The Nikkei India Manufacturing Purchasing Managers’ Index (PMI)
rose from 51 to 51.6 in April. This was indicative of a faster improvement in the health of India’s manufacturing economy than in the prior month but pointed to a modest upturn that was weaker than the series trend.
Manufacturing conditions improved for the ninth consecutive month in April, supported by faster expansions in output and new orders. Greater production requirements stimulated job creation and encouraged companies to engage in input buying. On the price front, inflationary pressures continued to ease in April, with the softest increases for input costs and output charges reported since September 2017 and July 2017 respectively.
A key factor contributing to the upward movement in the headline PMI index was a solid rise in output. Output growth was solid and picked-up from March’s five-month low, but remained slightly below the average for the current nine-month period of expansion. According to panellists, favorable demand conditions supported the latest upturn. Greater production in consumption and intermediate groups outweighed the decline in investment goods.
New business rose for the sixth consecutive month. Although modest, the rate of expansion accelerated since March. Panellists reported that stronger market demand led to greater client wins. As was the case with output, growth was registered in consumption and intermediate goods. New orders from overseas rose for the sixth successive month in April, albeit only marginally. Moreover, the rate of expansion moderated to the weakest since November 2017.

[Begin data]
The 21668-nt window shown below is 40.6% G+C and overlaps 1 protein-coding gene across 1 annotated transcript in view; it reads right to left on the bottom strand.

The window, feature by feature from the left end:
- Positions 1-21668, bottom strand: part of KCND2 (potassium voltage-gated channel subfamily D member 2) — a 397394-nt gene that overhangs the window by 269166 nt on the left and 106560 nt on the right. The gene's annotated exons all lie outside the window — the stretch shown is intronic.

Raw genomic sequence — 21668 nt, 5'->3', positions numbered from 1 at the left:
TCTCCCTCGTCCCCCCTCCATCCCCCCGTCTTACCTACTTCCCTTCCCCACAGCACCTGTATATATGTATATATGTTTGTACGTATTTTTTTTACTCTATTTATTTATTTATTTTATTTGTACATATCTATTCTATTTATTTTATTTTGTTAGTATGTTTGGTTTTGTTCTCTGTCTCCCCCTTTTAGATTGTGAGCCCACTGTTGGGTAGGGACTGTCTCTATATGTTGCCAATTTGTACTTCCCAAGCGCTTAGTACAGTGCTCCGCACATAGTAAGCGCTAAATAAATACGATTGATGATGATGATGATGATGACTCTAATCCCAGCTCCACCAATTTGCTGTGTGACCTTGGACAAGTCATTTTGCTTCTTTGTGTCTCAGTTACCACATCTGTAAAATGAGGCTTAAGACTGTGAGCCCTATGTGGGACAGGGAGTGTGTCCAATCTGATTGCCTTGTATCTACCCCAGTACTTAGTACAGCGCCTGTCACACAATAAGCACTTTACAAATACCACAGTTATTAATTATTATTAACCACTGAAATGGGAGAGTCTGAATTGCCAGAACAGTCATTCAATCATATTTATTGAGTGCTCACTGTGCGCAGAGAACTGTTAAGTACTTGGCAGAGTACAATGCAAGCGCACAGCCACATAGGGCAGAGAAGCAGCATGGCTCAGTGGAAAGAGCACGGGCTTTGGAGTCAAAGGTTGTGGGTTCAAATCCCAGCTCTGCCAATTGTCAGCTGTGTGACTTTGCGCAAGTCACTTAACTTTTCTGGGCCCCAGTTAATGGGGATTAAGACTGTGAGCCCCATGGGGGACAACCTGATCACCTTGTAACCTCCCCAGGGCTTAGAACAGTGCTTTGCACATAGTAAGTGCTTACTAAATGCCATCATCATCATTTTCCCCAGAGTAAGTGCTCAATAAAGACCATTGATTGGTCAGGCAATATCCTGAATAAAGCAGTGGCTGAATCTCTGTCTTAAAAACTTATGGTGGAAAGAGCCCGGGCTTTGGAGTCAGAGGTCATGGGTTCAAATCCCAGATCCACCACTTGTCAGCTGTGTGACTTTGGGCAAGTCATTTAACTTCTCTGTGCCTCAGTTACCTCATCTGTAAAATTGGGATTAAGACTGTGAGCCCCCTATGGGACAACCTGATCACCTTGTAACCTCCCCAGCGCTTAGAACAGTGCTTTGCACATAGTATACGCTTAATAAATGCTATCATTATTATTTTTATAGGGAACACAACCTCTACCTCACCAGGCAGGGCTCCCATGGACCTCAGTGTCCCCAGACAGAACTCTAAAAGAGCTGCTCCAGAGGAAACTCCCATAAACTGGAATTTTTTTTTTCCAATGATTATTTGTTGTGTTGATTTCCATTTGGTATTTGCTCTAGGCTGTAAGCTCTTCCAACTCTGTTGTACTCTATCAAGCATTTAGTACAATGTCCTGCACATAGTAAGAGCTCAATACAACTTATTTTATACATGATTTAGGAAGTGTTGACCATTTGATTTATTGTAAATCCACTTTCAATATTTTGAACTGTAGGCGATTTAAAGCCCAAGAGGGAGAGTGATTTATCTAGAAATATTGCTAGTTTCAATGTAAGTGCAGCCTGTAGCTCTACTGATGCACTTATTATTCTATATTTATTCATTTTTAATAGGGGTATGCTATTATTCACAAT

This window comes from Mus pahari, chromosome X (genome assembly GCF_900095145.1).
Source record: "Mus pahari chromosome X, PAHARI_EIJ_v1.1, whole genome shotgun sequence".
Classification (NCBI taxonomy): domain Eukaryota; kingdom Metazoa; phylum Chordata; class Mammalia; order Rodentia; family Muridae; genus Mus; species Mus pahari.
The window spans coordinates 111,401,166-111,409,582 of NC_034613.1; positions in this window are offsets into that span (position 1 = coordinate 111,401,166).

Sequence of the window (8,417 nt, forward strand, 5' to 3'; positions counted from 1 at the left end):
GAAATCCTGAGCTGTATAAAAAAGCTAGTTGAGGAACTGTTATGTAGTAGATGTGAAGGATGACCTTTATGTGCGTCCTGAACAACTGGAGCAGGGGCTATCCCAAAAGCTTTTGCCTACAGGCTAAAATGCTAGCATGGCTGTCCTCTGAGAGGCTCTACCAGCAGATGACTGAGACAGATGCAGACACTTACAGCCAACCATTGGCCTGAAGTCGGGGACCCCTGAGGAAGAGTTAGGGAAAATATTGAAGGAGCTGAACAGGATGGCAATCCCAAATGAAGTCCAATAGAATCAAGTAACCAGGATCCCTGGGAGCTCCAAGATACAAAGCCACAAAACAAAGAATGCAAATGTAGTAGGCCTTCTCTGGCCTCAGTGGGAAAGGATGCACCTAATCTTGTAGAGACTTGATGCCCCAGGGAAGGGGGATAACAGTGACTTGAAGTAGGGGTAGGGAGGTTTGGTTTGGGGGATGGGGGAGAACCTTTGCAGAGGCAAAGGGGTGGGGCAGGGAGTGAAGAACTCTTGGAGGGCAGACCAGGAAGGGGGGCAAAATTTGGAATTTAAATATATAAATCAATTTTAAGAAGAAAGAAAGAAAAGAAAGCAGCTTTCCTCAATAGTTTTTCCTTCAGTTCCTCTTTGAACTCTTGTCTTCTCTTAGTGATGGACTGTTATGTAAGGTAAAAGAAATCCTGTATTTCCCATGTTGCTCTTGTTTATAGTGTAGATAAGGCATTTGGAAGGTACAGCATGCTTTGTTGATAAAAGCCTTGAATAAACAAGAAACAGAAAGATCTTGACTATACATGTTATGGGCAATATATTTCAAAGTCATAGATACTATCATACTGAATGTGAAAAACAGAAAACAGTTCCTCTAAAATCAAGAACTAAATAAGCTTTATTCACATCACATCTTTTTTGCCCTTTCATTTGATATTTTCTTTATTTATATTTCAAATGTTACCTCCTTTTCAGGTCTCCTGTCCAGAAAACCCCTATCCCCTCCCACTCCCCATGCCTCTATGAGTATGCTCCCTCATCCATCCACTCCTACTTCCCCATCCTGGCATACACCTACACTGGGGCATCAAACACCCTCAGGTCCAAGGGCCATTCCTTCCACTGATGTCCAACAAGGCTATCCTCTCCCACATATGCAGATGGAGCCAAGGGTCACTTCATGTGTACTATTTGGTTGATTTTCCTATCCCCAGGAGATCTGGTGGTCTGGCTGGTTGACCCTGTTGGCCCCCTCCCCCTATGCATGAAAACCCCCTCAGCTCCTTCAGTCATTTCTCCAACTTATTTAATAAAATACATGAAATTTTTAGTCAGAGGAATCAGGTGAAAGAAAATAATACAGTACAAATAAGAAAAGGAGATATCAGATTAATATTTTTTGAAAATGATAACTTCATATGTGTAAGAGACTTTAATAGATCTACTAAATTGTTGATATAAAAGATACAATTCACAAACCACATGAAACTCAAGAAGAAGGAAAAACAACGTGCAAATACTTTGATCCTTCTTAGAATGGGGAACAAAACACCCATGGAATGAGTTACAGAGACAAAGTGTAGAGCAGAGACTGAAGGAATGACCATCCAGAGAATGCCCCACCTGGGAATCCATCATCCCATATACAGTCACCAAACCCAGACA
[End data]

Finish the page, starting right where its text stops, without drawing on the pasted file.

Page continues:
Finally, business sentiment was at the strongest level seen since the implementation of the Goods and Services Tax in July 2017. Optimism reflected expectations that new business and demand conditions will improve over the coming 12 months, according to panellists.
Commenting on the Indian Manufacturing PMI survey data, Aashna Dodhia, Economist at IHS Markit and author of the report said, “The Indian manufacturing economy started the quarter on a slightly stronger footing as growth picked-up from March’s five-month low, buoyed by stronger demand conditions. “Putting the PMI data under a magnifying glass, consumer goods were again the bright spot, with output growth being the fastest among all the three market groups. Meanwhile, investment goods were the weakest performing category as both production and new orders declined during April. “Encouragingly, PMI data highlighted inflationary pressures moderated for the second month in a row, with input cost and output charge inflation at the weakest since September 2017 and July 2017 respectively. “Business sentiment was at the strongest level seen since the implementation of the Goods and Services Tax in July 2017, driven by expectations that underlying demand will improve further over the next 12 months, and subsequently firms reported a renewed increase in job recruitment.”